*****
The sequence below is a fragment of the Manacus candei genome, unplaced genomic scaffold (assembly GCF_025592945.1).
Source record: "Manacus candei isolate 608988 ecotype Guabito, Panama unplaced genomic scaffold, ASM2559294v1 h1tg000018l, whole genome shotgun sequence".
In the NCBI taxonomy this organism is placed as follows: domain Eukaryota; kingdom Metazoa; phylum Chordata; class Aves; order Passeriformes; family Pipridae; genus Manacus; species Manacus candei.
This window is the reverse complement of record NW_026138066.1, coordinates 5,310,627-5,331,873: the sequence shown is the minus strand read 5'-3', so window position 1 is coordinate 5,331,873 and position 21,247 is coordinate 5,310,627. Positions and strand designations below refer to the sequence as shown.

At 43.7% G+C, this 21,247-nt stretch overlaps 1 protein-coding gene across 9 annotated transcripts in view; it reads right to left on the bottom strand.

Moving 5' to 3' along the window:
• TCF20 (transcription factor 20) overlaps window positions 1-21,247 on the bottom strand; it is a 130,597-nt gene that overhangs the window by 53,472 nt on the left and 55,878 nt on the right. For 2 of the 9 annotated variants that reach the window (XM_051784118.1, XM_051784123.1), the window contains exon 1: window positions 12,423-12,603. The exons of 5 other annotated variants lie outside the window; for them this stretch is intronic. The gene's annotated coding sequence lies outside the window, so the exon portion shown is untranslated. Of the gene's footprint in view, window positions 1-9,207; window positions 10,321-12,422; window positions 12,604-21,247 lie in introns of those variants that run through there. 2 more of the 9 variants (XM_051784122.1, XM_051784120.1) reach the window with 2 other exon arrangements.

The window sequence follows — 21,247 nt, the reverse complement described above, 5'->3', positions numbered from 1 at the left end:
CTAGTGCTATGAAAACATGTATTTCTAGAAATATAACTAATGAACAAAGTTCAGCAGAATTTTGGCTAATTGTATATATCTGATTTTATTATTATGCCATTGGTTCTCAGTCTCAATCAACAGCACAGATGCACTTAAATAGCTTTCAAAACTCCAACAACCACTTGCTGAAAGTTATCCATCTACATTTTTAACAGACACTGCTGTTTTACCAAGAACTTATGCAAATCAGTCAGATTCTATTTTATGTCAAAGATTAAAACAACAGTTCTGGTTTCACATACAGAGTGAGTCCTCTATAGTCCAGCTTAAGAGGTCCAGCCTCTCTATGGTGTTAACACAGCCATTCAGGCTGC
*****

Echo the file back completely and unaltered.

The sequence below is a fragment of the Manacus candei genome, unplaced genomic scaffold (assembly GCF_025592945.1).
Source record: "Manacus candei isolate 608988 ecotype Guabito, Panama unplaced genomic scaffold, ASM2559294v1 h1tg000018l, whole genome shotgun sequence".
In the NCBI taxonomy this organism is placed as follows: domain Eukaryota; kingdom Metazoa; phylum Chordata; class Aves; order Passeriformes; family Pipridae; genus Manacus; species Manacus candei.
This window is the reverse complement of record NW_026138066.1, coordinates 5,310,627-5,331,873: the sequence shown is the minus strand read 5'-3', so window position 1 is coordinate 5,331,873 and position 21,247 is coordinate 5,310,627. Positions and strand designations below refer to the sequence as shown.

At 43.7% G+C, this 21,247-nt stretch overlaps 1 protein-coding gene across 9 annotated transcripts in view; it reads right to left on the bottom strand.

Moving 5' to 3' along the window:
• TCF20 (transcription factor 20) overlaps window positions 1-21,247 on the bottom strand; it is a 130,597-nt gene that overhangs the window by 53,472 nt on the left and 55,878 nt on the right. For 2 of the 9 annotated variants that reach the window (XM_051784118.1, XM_051784123.1), the window contains exon 1: window positions 12,423-12,603. The exons of 5 other annotated variants lie outside the window; for them this stretch is intronic. The gene's annotated coding sequence lies outside the window, so the exon portion shown is untranslated. Of the gene's footprint in view, window positions 1-9,207; window positions 10,321-12,422; window positions 12,604-21,247 lie in introns of those variants that run through there. 2 more of the 9 variants (XM_051784122.1, XM_051784120.1) reach the window with 2 other exon arrangements.

The window sequence follows — 21,247 nt, the reverse complement described above, 5'->3', positions numbered from 1 at the left end:
CTAGTGCTATGAAAACATGTATTTCTAGAAATATAACTAATGAACAAAGTTCAGCAGAATTTTGGCTAATTGTATATATCTGATTTTATTATTATGCCATTGGTTCTCAGTCTCAATCAACAGCACAGATGCACTTAAATAGCTTTCAAAACTCCAACAACCACTTGCTGAAAGTTATCCATCTACATTTTTAACAGACACTGCTGTTTTACCAAGAACTTATGCAAATCAGTCAGATTCTATTTTATGTCAAAGATTAAAACAACAGTTCTGGTTTCACATACAGAGTGAGTCCTCTATAGTCCAGCTTAAGAGGTCCAGCCTCTCTATGGTGTTAACACAGCCATTCAGGCTGC